Updated: Jul 8
Reflection based on Jn. 21:1-19 and Lk. 5:1-11
The night seems interminable. The boat rocks gently, the water lapping its sides. Periodically the Apostles cast the nets to shake off sleep; all remains quiet under the vast canopy of stars. Finally, the east pales, then blushes. Still nothing. No catch.
We are, of course, on the Sea of Galilee, and though the Lord has risen and appeared to His followers, it seems they do not quite know what to do when Jesus is absent. So, Peter had decided to go fishing. Seven other Apostles jumped in the boat with him. Perhaps Peter needed something to fill his time or wanted to be useful. But one thing is sure: this was a return—however brief—to the way of life he had left behind three years earlier. I wonder if his thoughts turned to that other night without a catch. For a fisherman, to come back in the morning with empty nets was common enough, but that night was different. After that night came the day which brought a life-changing encounter. The day Jesus spoke and Peter lowered his nets for a superabundant catch. The day Jesus called and Peter left his nets to follow Him.
But now there is work to do. The stars fade, the horizon brightens, and the Apostles prepare to return to shore. Then someone on the beach calls to them, “Children, have you caught anything to eat?”
“No,” they answer.
“Cast the net over the right side of the boat and you will find something.”
Peter has heard words like this before; maybe that is why he does not hesitate to comply. John is fully attentive. When they immediately net an enormous catch, he has all the proof he needs. “It is the Lord,” he cries. And Peter responds by jumping into the lake to swim to shore. He cannot stand being apart from Jesus one second longer than necessary.
Jesus sets a meal for the Apostles there on the shore. A conversation between Jesus and Peter follows. Jesus draws from Peter his triple confession of love, healing the wound of his threefold denial, and confirms Peter’s vocation to “tend” and “feed” the Lord’s sheep. Then Jesus says once again, “Follow Me.”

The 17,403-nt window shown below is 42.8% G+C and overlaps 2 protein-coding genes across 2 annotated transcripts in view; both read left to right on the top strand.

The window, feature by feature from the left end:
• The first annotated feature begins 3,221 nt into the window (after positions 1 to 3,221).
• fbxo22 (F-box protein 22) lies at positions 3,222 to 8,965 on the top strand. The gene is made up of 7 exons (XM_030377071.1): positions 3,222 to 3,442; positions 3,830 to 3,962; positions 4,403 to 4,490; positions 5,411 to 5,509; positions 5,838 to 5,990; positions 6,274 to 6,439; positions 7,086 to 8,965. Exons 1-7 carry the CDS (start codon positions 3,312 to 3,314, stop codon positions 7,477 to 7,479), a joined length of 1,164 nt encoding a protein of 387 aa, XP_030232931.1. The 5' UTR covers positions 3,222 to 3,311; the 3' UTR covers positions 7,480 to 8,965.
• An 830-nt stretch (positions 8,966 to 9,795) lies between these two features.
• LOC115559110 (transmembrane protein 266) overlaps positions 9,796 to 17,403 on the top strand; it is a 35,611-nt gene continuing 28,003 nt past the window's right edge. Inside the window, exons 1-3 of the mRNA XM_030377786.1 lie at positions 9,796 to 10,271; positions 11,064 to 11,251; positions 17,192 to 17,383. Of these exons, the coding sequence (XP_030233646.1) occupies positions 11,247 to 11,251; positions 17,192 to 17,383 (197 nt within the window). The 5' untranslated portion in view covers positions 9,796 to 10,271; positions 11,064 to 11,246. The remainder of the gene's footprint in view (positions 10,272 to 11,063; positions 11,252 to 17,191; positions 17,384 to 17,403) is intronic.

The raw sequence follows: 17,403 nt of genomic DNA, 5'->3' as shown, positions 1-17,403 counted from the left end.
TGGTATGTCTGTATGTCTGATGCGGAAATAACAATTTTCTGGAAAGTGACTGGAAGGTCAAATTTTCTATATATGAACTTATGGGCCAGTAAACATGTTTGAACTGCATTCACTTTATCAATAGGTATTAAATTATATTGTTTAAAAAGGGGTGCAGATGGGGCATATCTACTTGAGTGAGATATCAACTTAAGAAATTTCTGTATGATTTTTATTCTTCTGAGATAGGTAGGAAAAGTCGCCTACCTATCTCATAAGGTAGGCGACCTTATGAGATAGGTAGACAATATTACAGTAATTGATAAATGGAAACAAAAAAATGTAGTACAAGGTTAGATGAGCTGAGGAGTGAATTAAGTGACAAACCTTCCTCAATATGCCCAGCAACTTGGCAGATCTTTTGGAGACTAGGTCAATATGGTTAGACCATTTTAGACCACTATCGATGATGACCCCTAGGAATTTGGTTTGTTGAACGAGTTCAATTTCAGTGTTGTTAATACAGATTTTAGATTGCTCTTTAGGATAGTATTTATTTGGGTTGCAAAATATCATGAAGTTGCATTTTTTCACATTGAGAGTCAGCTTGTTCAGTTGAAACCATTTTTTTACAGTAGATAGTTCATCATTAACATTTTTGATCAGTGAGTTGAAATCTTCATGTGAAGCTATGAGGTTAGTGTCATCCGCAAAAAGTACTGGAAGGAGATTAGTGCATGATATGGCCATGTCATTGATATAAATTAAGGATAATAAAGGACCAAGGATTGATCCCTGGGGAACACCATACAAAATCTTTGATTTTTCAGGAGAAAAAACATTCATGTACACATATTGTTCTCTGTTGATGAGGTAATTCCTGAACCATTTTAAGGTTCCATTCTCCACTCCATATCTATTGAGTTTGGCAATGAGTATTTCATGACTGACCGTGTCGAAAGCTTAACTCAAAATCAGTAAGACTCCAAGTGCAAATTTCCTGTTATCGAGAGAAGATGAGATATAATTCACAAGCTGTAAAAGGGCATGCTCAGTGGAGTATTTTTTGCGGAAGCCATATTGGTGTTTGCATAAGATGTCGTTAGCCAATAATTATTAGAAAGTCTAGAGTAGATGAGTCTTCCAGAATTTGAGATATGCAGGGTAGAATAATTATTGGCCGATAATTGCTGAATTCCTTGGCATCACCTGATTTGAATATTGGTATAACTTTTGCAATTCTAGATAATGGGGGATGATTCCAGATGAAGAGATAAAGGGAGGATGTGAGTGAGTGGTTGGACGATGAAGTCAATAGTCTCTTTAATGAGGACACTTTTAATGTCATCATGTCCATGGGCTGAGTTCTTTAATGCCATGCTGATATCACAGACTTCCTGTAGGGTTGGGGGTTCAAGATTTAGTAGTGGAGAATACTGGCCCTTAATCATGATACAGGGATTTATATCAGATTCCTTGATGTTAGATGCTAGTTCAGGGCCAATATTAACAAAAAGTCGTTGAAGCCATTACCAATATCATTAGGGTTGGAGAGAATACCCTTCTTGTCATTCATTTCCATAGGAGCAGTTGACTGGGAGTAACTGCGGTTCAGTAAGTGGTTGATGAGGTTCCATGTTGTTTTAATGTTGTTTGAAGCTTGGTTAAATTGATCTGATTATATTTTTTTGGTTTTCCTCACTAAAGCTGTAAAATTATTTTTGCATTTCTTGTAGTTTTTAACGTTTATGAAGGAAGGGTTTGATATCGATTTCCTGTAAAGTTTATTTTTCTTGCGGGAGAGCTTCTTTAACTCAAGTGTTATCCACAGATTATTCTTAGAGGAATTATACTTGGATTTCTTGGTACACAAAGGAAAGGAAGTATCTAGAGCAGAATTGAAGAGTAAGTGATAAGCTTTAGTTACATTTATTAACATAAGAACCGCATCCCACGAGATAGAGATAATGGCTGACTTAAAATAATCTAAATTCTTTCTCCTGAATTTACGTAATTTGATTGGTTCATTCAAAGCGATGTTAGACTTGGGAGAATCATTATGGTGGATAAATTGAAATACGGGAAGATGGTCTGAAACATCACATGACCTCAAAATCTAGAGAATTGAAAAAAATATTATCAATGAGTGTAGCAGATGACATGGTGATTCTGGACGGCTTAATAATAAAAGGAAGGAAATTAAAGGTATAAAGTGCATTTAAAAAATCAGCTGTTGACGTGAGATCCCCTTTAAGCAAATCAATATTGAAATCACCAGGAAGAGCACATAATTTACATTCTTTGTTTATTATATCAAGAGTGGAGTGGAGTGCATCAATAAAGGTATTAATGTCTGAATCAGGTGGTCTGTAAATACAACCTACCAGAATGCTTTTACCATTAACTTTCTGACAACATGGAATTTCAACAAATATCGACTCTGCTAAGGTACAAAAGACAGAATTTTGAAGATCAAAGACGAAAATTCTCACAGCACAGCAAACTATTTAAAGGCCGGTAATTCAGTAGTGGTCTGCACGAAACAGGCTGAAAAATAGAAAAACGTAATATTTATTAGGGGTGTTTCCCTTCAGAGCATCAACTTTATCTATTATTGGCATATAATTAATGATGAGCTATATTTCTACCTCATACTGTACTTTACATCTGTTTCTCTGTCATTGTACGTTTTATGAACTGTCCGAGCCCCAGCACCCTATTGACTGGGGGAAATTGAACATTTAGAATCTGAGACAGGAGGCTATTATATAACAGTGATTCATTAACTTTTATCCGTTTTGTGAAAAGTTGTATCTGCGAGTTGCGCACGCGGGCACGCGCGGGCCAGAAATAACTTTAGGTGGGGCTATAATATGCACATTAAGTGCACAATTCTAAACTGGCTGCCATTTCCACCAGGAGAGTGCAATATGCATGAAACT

That day, Peter left his nets behind for good. He went on to follow Jesus, shepherding the nascent Church, until he finally gave his life in martyrdom for his beloved Lord.
I would venture to say that everyone reading this reflection has had some kind of encounter with Jesus. It may have been a gentle call to closer discipleship or a lightning-bolt experience which impelled you to come after Him, but somehow, the Lord has drawn each of us toward Him. Might I suggest, in these days leading to Pentecost, that you (and I) spend some time remembering that encounter? In a time of crisis, it is easy to forget past consolations. But even a pandemic cannot erase the fact that God has touched our lives. Remembering His work in our lives helps us to rekindle our faith, hope and love. For as the Lord has worked in the past, He is with us now, and He will continue to work in our lives, even bringing good out of difficulties and trials.
As we await a fresh outpouring of the Holy Spirit, let us hear those words of Jesus, addressed not only to Peter, but also to each of us: “Follow Me.” He offers abundant grace, abundant life, joy and peace that never fade, an abiding place in the Trinity—in the Love of the Father, the Son and the Holy Spirit. Then, let us say, “Come, Holy Spirit. Come and help us grow in holiness as faithful disciples of Christ” and prepare to follow Jesus anew.
Sr. Cecilia Francis, CFR